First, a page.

A black map with light gray outlines of southwestern states. Utah is shows with glowing spots indicating where fireflies have been recorded.

See Utah’s fireflies this summer

This piece originally appeared on the Natural History Museum of Utah’s blog.

a firefly bug crawling up a plant stem.

PHOTO CREDIT: GeoEric from geocaching.com

A firefly during the day.

Did you know there are fireflies in Utah, New Mexico and other western states?

For many years, the Natural History Museum of Utah’s entomologist Christy Bills had heard anecdotes from Utahns about occasional firefly sightings. The purpose of this project is to continue to find fireflies in the western U.S. in unexpected places.

The Natural History Museum of Utah has partnered with scientists at BYU to track their populations throughout Utah, using the help of citizen scientists. Geneticists at BYU are researching the relationships of various species in Utah and how they, separated by hundreds of miles and geographical barriers, relate to the Eastern U.S. populations.

Project background

Started in 2014 as the Utah Firefly Citizen Science Project, the project expanded to other western states in 2019. Since then, the Western Firefly Project has confirmed new populations of fireflies in Utah, New Mexico, Wyoming, Idaho, Nevada, and Colorado. View a map of recorded firefly sightings, which continues to grow thanks to participation from everyday citizen scientists. You can also read more about this project in various articles on our blog.

Submit a sighting here.

What are fireflies?

Fireflies, also called lightning bugs, are beetles. Both males and females light up as a way to attract mates and deter predators. The oldest specimen in Utah is housed at the Natural History Museum of Utah, collected in 1929. Fireflies are not new to Utah, but we have much to learn about them. They are most often found in wet habitats from late May to early July (although outside Utah, populations might surprise us) and start flashing around at dusk or sometimes later, near 10 p.m.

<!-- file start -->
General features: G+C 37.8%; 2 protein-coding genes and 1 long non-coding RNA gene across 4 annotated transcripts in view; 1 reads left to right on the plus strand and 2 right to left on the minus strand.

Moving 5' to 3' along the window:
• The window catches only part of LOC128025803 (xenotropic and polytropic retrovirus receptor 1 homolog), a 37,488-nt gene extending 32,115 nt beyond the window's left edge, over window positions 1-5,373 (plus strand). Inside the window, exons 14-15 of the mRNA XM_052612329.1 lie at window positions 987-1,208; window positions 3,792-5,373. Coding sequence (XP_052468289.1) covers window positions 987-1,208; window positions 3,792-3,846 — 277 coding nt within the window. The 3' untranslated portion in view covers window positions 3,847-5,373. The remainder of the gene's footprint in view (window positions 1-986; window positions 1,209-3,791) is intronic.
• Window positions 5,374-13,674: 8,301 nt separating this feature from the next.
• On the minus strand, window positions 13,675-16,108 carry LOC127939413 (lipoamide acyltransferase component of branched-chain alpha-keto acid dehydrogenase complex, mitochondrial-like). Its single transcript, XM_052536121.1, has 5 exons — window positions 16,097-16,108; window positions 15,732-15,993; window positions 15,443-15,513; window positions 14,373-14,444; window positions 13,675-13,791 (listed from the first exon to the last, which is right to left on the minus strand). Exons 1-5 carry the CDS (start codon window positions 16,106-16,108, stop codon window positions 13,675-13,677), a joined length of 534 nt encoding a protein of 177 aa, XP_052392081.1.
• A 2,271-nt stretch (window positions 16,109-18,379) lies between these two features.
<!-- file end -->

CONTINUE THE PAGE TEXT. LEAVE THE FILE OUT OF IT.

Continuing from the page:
Join the Western Firefly Project

Today, research benefits tremendously from the discoveries and contributions of citizen scientists around the world. The Natural History Museum of Utah currently hosts several Citizen Science projects, and we need your help. If you have observed fireflies in Utah, Idaho, Wyoming, Colorado, New Mexico, Arizona, or Oregon, follow this link to submit your sightings.

PHOTO CREDIT: Natural History Museum of Utah

An example of a wet meadow or marsh where fireflies may come alight in the evening.

Fireflies in Utah

Late May to early July is prime firefly spotting season in Utah, so keep your eyes peeled if you’re exploring wet habitats after 9:30 p.m. Then, submit your sightings to the Western Firefly Project.

As you conduct your own search for fireflies in Utah from mid-May through late June, refer to the example image to the right that shows what to look for as prime firefly habitat.

If you would like to contribute firefly data from eastern U.S. states, submit your firefly sightings to Firefly Watch.

Learn more about fireflies here and bioluminescence here.

Media Contacts

Lisa Potterresearch/science communications specialist, University of Utah Communications
Office: 801-585-3093 Mobile: 949-533-7899